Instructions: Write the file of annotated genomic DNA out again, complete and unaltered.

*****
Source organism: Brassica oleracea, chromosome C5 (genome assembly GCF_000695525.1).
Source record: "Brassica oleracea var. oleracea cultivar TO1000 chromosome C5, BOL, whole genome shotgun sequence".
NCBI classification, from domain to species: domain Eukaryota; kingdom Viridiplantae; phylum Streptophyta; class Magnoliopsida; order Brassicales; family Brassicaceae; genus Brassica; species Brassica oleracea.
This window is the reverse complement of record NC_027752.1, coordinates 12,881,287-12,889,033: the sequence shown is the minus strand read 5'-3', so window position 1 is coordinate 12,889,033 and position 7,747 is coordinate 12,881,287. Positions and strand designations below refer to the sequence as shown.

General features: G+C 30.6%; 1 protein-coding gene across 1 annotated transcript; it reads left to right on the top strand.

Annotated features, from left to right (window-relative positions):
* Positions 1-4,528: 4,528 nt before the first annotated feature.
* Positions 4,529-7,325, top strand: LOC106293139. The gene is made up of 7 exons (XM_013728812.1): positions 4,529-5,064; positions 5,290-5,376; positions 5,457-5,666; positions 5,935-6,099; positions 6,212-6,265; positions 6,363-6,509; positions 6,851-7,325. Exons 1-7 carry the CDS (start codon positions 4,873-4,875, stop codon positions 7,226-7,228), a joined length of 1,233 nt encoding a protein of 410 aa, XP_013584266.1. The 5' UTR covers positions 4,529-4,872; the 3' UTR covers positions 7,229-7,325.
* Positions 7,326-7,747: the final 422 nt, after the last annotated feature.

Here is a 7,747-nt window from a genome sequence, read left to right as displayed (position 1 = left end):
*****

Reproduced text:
Source organism: Brassica oleracea, chromosome C5 (genome assembly GCF_000695525.1).
Source record: "Brassica oleracea var. oleracea cultivar TO1000 chromosome C5, BOL, whole genome shotgun sequence".
NCBI classification, from domain to species: domain Eukaryota; kingdom Viridiplantae; phylum Streptophyta; class Magnoliopsida; order Brassicales; family Brassicaceae; genus Brassica; species Brassica oleracea.
This window is the reverse complement of record NC_027752.1, coordinates 12,881,287-12,889,033: the sequence shown is the minus strand read 5'-3', so window position 1 is coordinate 12,889,033 and position 7,747 is coordinate 12,881,287. Positions and strand designations below refer to the sequence as shown.

General features: G+C 30.6%; 1 protein-coding gene across 1 annotated transcript; it reads left to right on the top strand.

Annotated features, from left to right (window-relative positions):
* Positions 1-4,528: 4,528 nt before the first annotated feature.
* Positions 4,529-7,325, top strand: LOC106293139. The gene is made up of 7 exons (XM_013728812.1): positions 4,529-5,064; positions 5,290-5,376; positions 5,457-5,666; positions 5,935-6,099; positions 6,212-6,265; positions 6,363-6,509; positions 6,851-7,325. Exons 1-7 carry the CDS (start codon positions 4,873-4,875, stop codon positions 7,226-7,228), a joined length of 1,233 nt encoding a protein of 410 aa, XP_013584266.1. The 5' UTR covers positions 4,529-4,872; the 3' UTR covers positions 7,229-7,325.
* Positions 7,326-7,747: the final 422 nt, after the last annotated feature.

Here is a 7,747-nt window from a genome sequence, read left to right as displayed (position 1 = left end):